Judicial Treatment of Daubert Motions: An Empirical Examination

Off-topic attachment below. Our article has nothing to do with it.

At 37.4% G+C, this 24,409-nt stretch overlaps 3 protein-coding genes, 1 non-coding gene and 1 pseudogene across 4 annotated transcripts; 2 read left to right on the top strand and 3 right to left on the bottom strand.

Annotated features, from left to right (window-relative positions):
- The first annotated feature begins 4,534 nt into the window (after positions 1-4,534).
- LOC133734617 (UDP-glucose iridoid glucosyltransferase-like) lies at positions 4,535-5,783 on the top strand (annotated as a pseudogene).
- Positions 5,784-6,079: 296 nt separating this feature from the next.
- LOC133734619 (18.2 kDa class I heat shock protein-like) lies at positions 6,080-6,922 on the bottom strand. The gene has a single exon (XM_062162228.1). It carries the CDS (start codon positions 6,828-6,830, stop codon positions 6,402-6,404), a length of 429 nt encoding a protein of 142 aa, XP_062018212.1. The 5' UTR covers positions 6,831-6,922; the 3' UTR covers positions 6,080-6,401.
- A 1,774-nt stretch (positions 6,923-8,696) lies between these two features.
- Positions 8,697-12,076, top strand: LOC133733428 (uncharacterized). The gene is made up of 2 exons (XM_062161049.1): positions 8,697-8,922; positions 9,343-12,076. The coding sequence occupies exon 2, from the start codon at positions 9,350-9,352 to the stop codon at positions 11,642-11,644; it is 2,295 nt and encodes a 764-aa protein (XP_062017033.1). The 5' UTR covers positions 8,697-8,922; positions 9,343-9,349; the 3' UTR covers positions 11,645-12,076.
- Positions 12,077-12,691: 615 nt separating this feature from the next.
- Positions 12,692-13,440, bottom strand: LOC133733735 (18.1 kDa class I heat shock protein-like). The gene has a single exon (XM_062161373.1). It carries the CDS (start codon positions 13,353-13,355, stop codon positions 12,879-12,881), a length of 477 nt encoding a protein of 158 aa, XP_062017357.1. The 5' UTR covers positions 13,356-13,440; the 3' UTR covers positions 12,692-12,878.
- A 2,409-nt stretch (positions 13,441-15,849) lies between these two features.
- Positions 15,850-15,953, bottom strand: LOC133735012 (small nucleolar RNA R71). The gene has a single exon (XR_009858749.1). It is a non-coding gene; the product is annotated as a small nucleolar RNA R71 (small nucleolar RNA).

In 1993, the Supreme Court established a new standard for the admissibility of expert evidence with its decision in Daubert v. Merrell Dow Pharmaceuticals. Daubert, provided an interpretation of Federal Rule of Evidence 702 that replaced the “general acceptance” standard under Frye v. United States, with one that focuses on methodological rigor. Several studies have attempted to examine the extent to which Daubert has been an effective gatekeeper in purging “junk science” from the courtroom. Rather than attempting to measure impacts from Daubert, this study examines the way in which courts handle Daubert motions. Utilizing a sample of 2,127 Daubert motions made in 1,010 private civil federal district court cases from 2003-2014, and involving 57 different causes of action, this paper empirically examines how courts handle Daubert motions. The data suggest that Daubert rulings serve as inflection points in litigation, and that the longer a Daubert motion pends with the court, the lower the odds of settlement. Using a Cox proportional hazards model, I estimate that the relative odds of settlement is nearly ten-times lower for cases with median motion pendency times compared to those in the 10th percentile, and cases with pendency times in the 90th percentile are three times less likely to settle than those with median pendency durations. The apparent impact of Daubert rulings on case termination suggests that courts might reduce litigation time and costs if they were to adopt “Lone Pine”-type procedures that structure expert discovery and concomitant Daubert motions early, especially for claims that require expert testimony to prove certain elements.